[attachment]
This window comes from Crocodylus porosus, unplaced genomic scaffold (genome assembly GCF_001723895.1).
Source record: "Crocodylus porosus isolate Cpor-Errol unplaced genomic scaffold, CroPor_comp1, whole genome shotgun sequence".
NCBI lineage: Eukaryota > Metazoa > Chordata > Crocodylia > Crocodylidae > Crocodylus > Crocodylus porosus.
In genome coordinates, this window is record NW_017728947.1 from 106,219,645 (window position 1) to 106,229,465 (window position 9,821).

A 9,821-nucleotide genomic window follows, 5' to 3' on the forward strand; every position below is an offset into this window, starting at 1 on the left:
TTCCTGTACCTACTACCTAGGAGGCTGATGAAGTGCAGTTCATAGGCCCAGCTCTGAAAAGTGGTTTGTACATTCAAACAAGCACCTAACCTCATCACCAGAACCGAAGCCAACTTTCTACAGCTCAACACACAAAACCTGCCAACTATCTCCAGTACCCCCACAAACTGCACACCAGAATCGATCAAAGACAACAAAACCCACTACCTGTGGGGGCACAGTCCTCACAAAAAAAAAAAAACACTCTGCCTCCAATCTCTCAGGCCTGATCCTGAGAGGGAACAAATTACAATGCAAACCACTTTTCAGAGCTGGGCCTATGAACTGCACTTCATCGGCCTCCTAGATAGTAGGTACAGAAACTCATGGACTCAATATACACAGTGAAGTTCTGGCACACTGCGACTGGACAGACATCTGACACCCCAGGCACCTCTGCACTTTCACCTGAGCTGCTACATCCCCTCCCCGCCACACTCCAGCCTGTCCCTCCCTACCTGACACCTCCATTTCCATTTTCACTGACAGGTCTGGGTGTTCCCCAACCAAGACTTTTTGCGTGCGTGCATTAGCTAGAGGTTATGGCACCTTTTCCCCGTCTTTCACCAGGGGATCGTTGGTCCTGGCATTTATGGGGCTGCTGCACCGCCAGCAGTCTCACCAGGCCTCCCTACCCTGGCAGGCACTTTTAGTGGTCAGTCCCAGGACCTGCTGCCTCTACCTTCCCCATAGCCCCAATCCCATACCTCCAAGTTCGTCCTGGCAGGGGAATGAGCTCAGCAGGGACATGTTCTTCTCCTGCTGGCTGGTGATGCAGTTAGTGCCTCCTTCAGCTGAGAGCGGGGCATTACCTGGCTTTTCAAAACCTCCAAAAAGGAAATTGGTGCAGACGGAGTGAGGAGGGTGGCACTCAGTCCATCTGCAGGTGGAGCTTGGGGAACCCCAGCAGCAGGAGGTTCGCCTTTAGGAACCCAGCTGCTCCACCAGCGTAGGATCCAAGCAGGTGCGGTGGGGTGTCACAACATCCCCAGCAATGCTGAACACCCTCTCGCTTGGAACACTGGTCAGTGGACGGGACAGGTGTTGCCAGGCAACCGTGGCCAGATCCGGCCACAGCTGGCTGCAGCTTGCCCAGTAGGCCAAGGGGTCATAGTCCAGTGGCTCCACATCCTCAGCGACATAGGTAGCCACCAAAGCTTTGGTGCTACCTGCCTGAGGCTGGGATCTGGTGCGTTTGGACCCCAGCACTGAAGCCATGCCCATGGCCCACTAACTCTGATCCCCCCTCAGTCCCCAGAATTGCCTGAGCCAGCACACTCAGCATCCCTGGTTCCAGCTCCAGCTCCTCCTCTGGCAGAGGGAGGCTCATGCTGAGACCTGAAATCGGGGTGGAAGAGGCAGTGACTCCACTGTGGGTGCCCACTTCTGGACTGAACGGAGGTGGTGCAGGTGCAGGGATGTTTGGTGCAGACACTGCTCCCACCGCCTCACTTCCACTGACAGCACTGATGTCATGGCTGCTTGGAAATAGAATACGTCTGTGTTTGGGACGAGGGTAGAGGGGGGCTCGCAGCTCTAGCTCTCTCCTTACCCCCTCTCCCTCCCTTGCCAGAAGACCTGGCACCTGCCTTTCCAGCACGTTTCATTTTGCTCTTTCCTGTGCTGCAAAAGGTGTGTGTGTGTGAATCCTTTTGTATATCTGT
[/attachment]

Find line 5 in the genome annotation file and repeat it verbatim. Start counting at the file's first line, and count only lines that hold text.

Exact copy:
A 9,821-nucleotide genomic window follows, 5' to 3' on the forward strand; every position below is an offset into this window, starting at 1 on the left: